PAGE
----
2D room acoustics 
Go to www.akutek.info main page Go to article site index page Introduction This article addresses the acoustics of a special category of rooms, namely those who have efficient sound absorbers damping all modal components in one of the three directions, in practice only allowing a twodimensional reverberant field. Among the most common cases is the Hard Case, with absorbing ceiling and hard walls, as discussed in the paper Small Room Acoustics  The Hard Case Forum Acusticum 2011 presentation. Among the significant differences between a 2D reverberant sound field and a 3D reverberant sound field in a room of equal volume that we expect to find, are · Lower modal density · Higher “Schroeder Frequency”, i.e. the frequency limit between modal region and stochastic frequency region · Different buildup and decay of reverberant field, e.g. a double slope decay · More disposed for periodic response features like flutterecho and pitch response, since these are less masked by modal density In a cuboid room of length X and width Y, the dimensional ratio X/Y, the cross section S=X*Y, the lowest possible mode F0= c/2X =170/X, and the theoretical (statistical) average mode spacing dF, are basic parameters. When studying modal distribution over frequency, the relative frequency re F0, i.e. f/F0, is used for convenient normalization of the frequency scale.

1. An example of a ratio (x/y =1.27) that creates a flat and dense modal distribution, with very few high peaks, i.e. multiple modes coinciding at the very same frequency. 
2. The square room case (x/y =1.0). An example of a ratio that creates a less flat and dense modal distribution than the ratio 1.27 in (1), with many multiple modes. 
3. Actual mode count N(x/y,f) below frequency f is a function of room ratio x/y. Statistically, the mode count can be estimated from mode space considerations by the formula N(S,f)= p·S·(f /c)^{2} , where S=x·y is the crosssectional area of the room. In the diagram above the actual mode count is normalized relative to the statistical mode count, the vertical axis being the dimensionless N(x/y,f)/N(S,f). The horizontal axis is the relative frequency f/f0, like in (2) and (3). Room ratio x/y=1.27 is corresponding to distribution diagram in (1). Note that actual mode count is considerably (>20%) greater than the theoretical, statistical mode count whenever relative frequency is less than 6. 
4. Same diagram as in (3), but room ratio x/y=1.0, corresponding to distribution diagram in (2). Apart from the greater fluctuations below f/f0<2, the mode count curve of ratio 1.0 is quite similar to the one of ratio 1.27 in diagram (3). 
5. Mode spacing plotted against frequency, with room ratio 1.27, corresponding to diagrams (1) and (3). Both axes in the diagrams have relative, unitless variables related to the lowest modal frequency of the room, f_{0} = 170/x. Continuous red curve represents the theoretical, statistical mode spacing deduced by derivation of the mode count N(S,f) in (3) with respect to frequency, yielding df (S,f) = c^{2}/pSf, having taken dN=1. Zeros associated with multiple modes, which can be seen in (1) and (2) are omitted from the plot.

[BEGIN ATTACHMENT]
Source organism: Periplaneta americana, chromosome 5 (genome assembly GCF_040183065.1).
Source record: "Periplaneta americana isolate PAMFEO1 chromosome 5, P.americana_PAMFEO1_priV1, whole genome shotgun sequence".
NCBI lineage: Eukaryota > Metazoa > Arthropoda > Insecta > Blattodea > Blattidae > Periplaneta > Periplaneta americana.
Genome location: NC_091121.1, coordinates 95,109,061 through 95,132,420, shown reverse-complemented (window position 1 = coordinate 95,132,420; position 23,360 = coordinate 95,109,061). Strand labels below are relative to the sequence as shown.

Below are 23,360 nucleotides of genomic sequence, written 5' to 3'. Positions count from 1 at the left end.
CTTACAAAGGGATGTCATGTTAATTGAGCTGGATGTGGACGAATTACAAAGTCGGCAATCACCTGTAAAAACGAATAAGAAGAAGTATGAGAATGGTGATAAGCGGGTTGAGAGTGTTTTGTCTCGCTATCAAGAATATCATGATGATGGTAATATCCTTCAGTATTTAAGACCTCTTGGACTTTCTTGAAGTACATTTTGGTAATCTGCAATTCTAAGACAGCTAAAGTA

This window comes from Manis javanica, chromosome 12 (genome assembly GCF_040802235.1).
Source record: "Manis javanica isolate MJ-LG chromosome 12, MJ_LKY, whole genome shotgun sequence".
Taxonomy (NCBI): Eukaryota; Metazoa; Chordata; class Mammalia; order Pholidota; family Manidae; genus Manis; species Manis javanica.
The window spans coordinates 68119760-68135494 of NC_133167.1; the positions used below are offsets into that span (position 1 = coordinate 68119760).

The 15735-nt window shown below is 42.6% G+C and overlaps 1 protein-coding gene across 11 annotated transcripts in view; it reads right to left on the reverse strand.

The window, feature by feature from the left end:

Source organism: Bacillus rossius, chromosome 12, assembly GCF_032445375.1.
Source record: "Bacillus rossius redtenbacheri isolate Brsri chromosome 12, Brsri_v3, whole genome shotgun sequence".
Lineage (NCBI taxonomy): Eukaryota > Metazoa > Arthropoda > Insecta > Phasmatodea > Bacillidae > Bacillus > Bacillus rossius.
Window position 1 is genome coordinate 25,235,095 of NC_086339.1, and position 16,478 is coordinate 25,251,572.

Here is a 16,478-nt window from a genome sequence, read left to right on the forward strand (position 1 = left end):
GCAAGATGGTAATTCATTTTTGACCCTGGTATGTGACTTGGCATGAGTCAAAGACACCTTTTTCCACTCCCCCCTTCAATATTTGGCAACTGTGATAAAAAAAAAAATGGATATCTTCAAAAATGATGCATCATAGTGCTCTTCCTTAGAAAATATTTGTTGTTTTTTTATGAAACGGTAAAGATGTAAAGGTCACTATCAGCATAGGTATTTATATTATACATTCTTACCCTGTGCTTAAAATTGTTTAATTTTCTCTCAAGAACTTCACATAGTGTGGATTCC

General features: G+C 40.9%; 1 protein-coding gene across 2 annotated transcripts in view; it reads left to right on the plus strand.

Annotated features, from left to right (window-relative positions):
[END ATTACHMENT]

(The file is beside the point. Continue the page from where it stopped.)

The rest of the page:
6. Mode spacing presented as in (5), but with room ratio 1.0. Differences from ratio 1.27 in (5) can be seen, like the general tendency of larger mode spacing, and fewer dots below the statistical curve. Since the ratio 1.0 produces more multiple modes, there are more cases of mode spacing equal to zero, not being plotted. Plots in (4) and (5) shows that actual mode spacing deviates substantially from the theoretical statistical value. Toward the right of the diagram, the plot is very hard to read, since most points tends to be between 0.0 and 0.1. For this reason it seems useful to normalize the mode spacing relative to the theoretical statistical mode spacing. In the next two diagrams, relative mode spacing will instead of df/f_{0} be represented by df/df(S,f) 
7. Relative mode spacing plotted against relative frequency, with room ratio 1.27, corresponding to diagrams (1), (3) and (5). Mode spacing normalized to theoretical statistical mode spacing df(S,f) = c^{2}/pSf, for reasons explained above. Vertical divisions are in octaves for convenience. Deviation from theoretical value (unity on vertical axis) is exhibits randomlike scattering, calling for statistical analysis. Actual mode spacing appear to be scattered within +/ 2 octaves from what can be predicted by theory, which is quite a large uncertainty in terms of room acoustics, as well as music and speech. The formations of plotted lines, slightly curved, to the bottom right in the diagram, is due to quantization effects as a consequence of computing with finite frequency resolution Df (here 0.0076), and the fact that the smallest mode spacing will be rounded off to zero or to Df . 
8. Like in (7) but room ratio is 1.0, corresponding to (2), (4) and (6). Compared to ratio 1.27 in (7), fewer cases of mode spacing close to the theoretical statistical value df(S,f) = 1 are seen with this room ratio. 
Related AKUTEK papers: Schroeder Frequency Revisited External source: Room dimensions for small listening rooms


To be continued First published 19.01.2012, latest change 27.01.2012 Go to www.akutek.info main page Go to article site index page